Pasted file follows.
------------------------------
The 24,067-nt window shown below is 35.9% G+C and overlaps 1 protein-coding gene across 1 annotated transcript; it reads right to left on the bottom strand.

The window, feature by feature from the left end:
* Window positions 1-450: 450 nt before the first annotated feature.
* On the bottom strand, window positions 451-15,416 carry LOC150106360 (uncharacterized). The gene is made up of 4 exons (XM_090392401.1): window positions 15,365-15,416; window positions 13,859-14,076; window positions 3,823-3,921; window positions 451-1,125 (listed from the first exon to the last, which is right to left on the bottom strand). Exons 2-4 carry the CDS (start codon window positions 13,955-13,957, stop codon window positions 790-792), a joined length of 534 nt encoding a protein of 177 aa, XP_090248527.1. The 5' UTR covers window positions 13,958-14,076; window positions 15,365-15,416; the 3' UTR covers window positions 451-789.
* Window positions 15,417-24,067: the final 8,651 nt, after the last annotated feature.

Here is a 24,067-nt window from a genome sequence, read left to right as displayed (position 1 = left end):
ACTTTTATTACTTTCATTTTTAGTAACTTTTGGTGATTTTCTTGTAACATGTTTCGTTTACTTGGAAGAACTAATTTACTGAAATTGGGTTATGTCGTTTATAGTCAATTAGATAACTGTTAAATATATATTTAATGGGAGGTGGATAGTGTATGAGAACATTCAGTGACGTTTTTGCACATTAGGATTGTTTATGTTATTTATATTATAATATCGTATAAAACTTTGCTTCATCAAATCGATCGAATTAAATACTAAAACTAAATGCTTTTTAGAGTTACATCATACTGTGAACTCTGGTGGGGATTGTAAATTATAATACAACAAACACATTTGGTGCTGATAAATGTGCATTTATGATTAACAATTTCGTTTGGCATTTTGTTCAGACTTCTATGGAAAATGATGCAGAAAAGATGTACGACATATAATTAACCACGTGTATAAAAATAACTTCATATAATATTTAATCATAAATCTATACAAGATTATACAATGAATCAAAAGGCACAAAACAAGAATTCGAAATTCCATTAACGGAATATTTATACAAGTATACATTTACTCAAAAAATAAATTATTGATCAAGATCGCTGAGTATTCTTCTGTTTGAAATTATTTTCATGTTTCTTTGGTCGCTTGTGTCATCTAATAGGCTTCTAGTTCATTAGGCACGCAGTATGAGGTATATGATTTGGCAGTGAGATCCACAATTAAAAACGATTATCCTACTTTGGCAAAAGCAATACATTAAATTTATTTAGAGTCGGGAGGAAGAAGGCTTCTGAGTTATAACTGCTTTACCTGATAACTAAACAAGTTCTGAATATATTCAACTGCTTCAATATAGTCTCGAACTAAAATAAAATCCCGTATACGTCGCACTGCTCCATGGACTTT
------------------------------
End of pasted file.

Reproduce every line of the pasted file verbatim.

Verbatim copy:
The 24,067-nt window shown below is 35.9% G+C and overlaps 1 protein-coding gene across 1 annotated transcript; it reads right to left on the bottom strand.

The window, feature by feature from the left end:
* Window positions 1-450: 450 nt before the first annotated feature.
* On the bottom strand, window positions 451-15,416 carry LOC150106360 (uncharacterized). The gene is made up of 4 exons (XM_090392401.1): window positions 15,365-15,416; window positions 13,859-14,076; window positions 3,823-3,921; window positions 451-1,125 (listed from the first exon to the last, which is right to left on the bottom strand). Exons 2-4 carry the CDS (start codon window positions 13,955-13,957, stop codon window positions 790-792), a joined length of 534 nt encoding a protein of 177 aa, XP_090248527.1. The 5' UTR covers window positions 13,958-14,076; window positions 15,365-15,416; the 3' UTR covers window positions 451-789.
* Window positions 15,417-24,067: the final 8,651 nt, after the last annotated feature.

Here is a 24,067-nt window from a genome sequence, read left to right as displayed (position 1 = left end):
ACTTTTATTACTTTCATTTTTAGTAACTTTTGGTGATTTTCTTGTAACATGTTTCGTTTACTTGGAAGAACTAATTTACTGAAATTGGGTTATGTCGTTTATAGTCAATTAGATAACTGTTAAATATATATTTAATGGGAGGTGGATAGTGTATGAGAACATTCAGTGACGTTTTTGCACATTAGGATTGTTTATGTTATTTATATTATAATATCGTATAAAACTTTGCTTCATCAAATCGATCGAATTAAATACTAAAACTAAATGCTTTTTAGAGTTACATCATACTGTGAACTCTGGTGGGGATTGTAAATTATAATACAACAAACACATTTGGTGCTGATAAATGTGCATTTATGATTAACAATTTCGTTTGGCATTTTGTTCAGACTTCTATGGAAAATGATGCAGAAAAGATGTACGACATATAATTAACCACGTGTATAAAAATAACTTCATATAATATTTAATCATAAATCTATACAAGATTATACAATGAATCAAAAGGCACAAAACAAGAATTCGAAATTCCATTAACGGAATATTTATACAAGTATACATTTACTCAAAAAATAAATTATTGATCAAGATCGCTGAGTATTCTTCTGTTTGAAATTATTTTCATGTTTCTTTGGTCGCTTGTGTCATCTAATAGGCTTCTAGTTCATTAGGCACGCAGTATGAGGTATATGATTTGGCAGTGAGATCCACAATTAAAAACGATTATCCTACTTTGGCAAAAGCAATACATTAAATTTATTTAGAGTCGGGAGGAAGAAGGCTTCTGAGTTATAACTGCTTTACCTGATAACTAAACAAGTTCTGAATATATTCAACTGCTTCAATATAGTCTCGAACTAAAATAAAATCCCGTATACGTCGCACTGCTCCATGGACTTT